In most of the cost-utility literature, quality-adjusted life-year (QALY) gains are interpreted as a measure of social value. Given this interpretation, the validity of different multi-attribute health-state scaling instruments may be tested by comparing the values they provide on the 0–1 QALY scale with directly elicited preferences for person trade-offs between different treatments (equivalence of numbers of different patients treated). Norwegian and Australian public preferences as measured by the person trade-off suggest that the EuroOol Instrument assigns excessively low values to health states. This seems to be even more true of the McMaster Health Classification System. The Quality of Well-being Scale appears to compress states toward the middle of the 0–1 scale. By contrast, the Rosser/Kind index fits reasonably well with directly measured person trade-off data.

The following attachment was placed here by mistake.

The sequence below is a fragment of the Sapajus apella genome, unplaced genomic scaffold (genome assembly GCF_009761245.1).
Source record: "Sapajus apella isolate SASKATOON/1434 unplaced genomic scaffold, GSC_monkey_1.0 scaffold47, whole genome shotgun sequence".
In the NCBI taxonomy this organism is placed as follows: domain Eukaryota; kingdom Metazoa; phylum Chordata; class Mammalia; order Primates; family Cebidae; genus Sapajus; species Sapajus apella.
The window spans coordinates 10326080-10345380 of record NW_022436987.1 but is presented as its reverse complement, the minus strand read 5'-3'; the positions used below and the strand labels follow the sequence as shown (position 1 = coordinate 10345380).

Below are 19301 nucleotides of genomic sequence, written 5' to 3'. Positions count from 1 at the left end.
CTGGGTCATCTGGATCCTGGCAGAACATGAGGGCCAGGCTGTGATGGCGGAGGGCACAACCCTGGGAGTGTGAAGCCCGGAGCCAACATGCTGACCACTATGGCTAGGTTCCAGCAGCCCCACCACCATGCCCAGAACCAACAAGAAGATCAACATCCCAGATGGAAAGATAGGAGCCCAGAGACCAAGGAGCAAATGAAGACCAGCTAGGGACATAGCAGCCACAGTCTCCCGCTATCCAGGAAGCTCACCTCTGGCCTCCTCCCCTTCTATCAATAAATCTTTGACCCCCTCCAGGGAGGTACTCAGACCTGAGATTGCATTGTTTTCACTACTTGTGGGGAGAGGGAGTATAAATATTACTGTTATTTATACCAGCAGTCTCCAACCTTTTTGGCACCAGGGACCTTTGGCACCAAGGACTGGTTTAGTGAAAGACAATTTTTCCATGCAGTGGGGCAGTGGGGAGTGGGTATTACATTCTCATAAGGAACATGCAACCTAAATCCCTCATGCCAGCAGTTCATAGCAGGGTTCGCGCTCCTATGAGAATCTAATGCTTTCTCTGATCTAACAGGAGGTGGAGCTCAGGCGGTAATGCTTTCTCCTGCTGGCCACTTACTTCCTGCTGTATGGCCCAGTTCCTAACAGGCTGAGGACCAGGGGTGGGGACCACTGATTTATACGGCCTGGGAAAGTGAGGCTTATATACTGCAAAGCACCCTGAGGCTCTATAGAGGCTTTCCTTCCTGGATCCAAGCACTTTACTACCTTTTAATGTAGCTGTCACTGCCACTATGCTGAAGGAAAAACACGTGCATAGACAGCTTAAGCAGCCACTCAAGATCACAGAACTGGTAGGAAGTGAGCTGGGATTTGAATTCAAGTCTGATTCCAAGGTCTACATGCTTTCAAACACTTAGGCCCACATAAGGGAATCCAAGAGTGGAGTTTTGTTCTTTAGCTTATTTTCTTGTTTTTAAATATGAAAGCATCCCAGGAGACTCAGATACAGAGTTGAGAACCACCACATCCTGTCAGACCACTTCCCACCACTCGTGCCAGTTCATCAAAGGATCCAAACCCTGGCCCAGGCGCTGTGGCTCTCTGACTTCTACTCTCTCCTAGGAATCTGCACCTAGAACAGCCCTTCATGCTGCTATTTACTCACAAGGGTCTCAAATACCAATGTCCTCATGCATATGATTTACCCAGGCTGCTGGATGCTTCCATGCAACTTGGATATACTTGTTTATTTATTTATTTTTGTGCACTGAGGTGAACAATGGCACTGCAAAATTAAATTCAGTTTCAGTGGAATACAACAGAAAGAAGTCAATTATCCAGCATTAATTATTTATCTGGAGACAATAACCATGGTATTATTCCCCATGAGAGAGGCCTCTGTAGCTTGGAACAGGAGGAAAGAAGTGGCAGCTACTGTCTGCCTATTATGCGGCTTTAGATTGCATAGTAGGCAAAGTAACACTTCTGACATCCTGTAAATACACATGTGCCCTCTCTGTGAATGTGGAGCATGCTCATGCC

|Number of pages
|International Journal of Technology Assessment in Health Care
|Published - 1 Jan 1993